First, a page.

The world's first vaccine against dengue, developed by French drugmaker Sanofi, has shown the ability to protect against disease caused by three of four dengue virus strains in a keenly awaited clinical trial in Thailand.
Sanofi said on Wednesday the proof of efficacy was "a key milestone" in the 70-year quest to develop a viable dengue shot, adding the results also confirmed the safety profile of the vaccine candidate.
The mosquito-borne disease - also known as "breakbone fever" - is a threat to nearly 3 billion people and is caused by four different types of virus, none of which confers immunity from the others.
Sanofi's vaccine generated an antibody response for all four dengue virus types, but evidence of protection was only demonstrated against three of the four circulating in Thailand. Sanofi said researchers were carrying out analyses to understand the lack of protection for the fourth serotype.
The company's vaccine unit, Sanofi Pasteur, has already invested 350 million euros ($423 million) in a new French factory to make the three-dose vaccine and believes its product could generate 1 billion euros in yearly sales.
But uptake of the vaccine will depend on precisely how well doctors believe it can protect populations at risk in fast-expanding tropical cities from Rio to Manila, as well as travelers.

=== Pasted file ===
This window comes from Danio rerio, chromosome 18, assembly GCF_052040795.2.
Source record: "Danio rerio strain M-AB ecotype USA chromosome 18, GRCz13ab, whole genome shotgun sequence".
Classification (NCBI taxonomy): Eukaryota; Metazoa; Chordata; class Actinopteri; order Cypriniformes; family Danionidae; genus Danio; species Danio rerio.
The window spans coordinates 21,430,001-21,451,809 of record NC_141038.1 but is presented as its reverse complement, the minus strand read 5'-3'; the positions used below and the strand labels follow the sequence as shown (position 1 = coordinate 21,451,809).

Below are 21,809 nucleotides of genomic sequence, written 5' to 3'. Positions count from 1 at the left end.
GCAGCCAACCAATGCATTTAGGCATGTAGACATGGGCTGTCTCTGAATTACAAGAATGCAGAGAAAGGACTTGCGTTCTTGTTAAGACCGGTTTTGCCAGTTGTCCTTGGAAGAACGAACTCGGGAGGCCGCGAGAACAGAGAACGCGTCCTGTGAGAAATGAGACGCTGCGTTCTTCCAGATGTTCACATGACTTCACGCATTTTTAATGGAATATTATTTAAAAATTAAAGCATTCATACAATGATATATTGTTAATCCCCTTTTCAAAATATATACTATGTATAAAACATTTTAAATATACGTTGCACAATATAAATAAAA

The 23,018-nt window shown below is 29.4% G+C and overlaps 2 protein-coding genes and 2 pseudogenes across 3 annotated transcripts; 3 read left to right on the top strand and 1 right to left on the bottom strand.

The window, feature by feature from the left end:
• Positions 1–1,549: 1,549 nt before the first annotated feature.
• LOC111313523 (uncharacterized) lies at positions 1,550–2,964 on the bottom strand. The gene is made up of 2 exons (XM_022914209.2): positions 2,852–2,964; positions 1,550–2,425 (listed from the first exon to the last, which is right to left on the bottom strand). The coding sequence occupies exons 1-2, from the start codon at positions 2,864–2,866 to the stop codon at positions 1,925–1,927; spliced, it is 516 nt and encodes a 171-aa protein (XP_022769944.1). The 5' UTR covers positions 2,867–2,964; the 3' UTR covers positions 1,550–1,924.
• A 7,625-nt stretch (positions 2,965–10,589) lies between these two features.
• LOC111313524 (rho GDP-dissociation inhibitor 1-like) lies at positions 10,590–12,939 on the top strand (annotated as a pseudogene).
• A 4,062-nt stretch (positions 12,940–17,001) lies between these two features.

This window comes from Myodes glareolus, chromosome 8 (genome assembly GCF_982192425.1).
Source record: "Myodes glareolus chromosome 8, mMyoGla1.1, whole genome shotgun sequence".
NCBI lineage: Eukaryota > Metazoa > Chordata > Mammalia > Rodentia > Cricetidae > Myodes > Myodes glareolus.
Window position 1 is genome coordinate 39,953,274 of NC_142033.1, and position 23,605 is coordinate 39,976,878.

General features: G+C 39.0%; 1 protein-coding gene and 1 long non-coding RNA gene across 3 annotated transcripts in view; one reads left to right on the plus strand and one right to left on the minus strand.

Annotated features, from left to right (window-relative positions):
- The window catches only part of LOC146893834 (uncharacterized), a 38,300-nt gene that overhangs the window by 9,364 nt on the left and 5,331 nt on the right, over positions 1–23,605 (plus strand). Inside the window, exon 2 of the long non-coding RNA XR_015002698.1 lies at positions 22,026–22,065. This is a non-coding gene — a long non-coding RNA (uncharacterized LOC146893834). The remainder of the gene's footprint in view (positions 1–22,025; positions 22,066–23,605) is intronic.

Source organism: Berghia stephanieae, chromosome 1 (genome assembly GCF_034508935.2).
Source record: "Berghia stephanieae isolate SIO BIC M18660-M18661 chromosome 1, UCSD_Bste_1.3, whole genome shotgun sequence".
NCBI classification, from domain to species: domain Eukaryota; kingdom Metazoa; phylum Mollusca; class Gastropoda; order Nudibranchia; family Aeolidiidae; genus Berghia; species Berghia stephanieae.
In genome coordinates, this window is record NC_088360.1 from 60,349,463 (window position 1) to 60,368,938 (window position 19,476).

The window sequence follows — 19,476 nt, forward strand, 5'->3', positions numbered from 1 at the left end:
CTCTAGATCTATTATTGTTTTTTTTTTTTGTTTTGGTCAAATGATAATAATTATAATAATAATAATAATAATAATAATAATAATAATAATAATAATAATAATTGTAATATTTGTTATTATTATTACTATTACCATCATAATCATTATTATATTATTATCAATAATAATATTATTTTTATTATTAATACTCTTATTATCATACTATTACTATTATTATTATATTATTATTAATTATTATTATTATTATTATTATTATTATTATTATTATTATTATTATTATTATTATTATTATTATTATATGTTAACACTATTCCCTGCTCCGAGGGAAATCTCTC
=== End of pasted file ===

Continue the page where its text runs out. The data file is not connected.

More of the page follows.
Sanofi gave no details on the level of protection in a brief statement. The full data are now being reviewed by scientific experts and public health officials, with detailed results to be published later this year.
Sanofi previously said it planned to present the findings at the annual meeting of the American Society of Tropical Medicine and Hygiene in Atlanta in November.
Large-scale late-stage Phase III clinical studies with 31,000 participants are under way with Sanofi's vaccine in 10 countries in Asia and Latin America.
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The three people in the latest reported cases had "mild symptoms" and have fully recovered after being treated with antibiotics, the department said, adding that they are no longer contagious.